Politics and Love


Politician, and Christ?

Politics and love are impossible to be together. Love is anti-political; politics is anti-love. I know politicians talk about love, but don’t be deceived by their talk. They talk about peace and prepare for war. Never listen to what the politician says; always watch what he is doing. Whatsoever he says may be just a distraction, to distract you so you cannot see what he is doing. He goes on saying things absolutely contrary to what he is doing. That saying is a camouflage. It is a cover to hide.

That’s why politicians go on talking — so that you are not in any way helped to be aware of what they are doing. They distract by their talk. They don’t communicate, they don’t say much. In fact, they want to hide so that things are not known. They talk about peace and they all prepare for war. They talk about love and they all create hatred in the world. But they are tricky, very diplomatic. When they say, “Love your country,” they are saying, “Hate your neighbors.” But they hide their hatred in the love of the country. When you say, “Love your motherland,” nobody is going to raise any question about it. There is no question: everybody has to love his motherland. But deep down in the teaching of the love of the motherland, they are preparing you for war.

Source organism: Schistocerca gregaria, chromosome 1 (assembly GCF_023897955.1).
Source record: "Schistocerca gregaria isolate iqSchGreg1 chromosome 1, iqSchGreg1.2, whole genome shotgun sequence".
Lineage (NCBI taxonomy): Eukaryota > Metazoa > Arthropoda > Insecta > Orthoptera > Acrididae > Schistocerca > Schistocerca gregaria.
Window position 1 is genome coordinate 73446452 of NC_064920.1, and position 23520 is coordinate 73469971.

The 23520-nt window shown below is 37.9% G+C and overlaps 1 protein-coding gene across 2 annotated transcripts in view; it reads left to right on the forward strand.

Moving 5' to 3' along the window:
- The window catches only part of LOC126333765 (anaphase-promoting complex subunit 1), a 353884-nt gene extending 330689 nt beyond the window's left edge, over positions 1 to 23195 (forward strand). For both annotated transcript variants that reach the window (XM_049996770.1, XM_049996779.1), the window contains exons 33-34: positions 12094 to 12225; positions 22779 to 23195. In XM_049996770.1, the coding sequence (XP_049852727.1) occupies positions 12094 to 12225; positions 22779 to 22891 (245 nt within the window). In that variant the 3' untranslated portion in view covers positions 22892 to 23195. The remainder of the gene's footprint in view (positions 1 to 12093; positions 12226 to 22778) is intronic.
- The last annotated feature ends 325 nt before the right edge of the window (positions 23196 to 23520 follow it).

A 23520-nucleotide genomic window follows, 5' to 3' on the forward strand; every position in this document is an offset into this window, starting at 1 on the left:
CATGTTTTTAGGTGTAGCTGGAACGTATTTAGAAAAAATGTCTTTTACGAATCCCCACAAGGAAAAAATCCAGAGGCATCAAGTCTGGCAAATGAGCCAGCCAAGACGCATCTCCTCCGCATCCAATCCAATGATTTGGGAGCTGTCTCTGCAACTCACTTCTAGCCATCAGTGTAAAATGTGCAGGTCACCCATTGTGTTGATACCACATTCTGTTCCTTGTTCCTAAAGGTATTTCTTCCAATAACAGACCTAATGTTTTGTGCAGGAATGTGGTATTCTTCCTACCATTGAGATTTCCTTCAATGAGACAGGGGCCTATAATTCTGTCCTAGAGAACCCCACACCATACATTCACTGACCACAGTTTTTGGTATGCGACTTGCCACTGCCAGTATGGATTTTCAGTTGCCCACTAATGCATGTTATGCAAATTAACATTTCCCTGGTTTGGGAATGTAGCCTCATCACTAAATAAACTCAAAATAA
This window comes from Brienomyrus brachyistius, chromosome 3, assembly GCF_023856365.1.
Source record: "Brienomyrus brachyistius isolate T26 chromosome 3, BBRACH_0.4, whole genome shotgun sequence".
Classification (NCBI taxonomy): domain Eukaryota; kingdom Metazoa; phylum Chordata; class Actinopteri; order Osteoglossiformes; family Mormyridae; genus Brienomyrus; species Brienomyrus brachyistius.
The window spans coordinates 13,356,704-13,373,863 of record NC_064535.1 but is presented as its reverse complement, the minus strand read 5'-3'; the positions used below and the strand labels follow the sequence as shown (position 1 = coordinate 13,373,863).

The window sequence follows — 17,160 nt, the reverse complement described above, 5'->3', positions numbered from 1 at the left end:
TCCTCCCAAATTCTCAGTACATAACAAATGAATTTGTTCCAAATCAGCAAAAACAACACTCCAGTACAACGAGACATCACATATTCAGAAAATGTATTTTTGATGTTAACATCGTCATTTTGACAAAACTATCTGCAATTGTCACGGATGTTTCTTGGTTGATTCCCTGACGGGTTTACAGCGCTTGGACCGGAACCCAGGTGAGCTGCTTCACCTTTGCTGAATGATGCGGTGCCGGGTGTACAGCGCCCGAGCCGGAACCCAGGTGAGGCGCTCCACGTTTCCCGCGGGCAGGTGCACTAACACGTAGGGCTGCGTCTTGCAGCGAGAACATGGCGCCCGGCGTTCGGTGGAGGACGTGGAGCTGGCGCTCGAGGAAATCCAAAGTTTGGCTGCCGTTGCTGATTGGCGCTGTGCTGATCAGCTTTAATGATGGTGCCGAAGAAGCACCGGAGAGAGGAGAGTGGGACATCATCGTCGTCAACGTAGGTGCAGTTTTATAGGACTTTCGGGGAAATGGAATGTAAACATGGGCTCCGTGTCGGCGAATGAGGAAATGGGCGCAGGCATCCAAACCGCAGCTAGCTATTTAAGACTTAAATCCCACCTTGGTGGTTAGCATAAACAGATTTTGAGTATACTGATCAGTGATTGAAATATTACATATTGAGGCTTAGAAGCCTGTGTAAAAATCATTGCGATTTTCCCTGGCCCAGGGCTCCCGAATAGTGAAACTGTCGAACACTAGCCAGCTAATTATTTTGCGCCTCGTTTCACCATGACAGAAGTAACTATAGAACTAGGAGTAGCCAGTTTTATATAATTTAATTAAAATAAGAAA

Then you start hating the neighbors: they don’t belong to your nation, they don’t belong to your race, they don’t belong to your religion. Love your religion — then what will you do with people who don’t belong to your religion? Of course, it has to be understood that you will hate them. If you love your religion, you will hate other religions; if you love your country, you will hate other countries; if you love your color, you will hate people who are of a different color. If you really want to love human beings you have to stop loving the country, you have to stop loving the religion, you have to stop loving your color. If you really want to love human beings you have to stop all political nonsense. But they are very tricky — diplomatic. They talk about love and they sow the seeds of hatred, they talk about nonviolence and they prepare you for violence. They say they are preparing for war because without war, peace will be impossible. And they have talked such nonsense for so long that you don’t even understand how contradictory they are. Then the whole humanity goes on moving in darkness.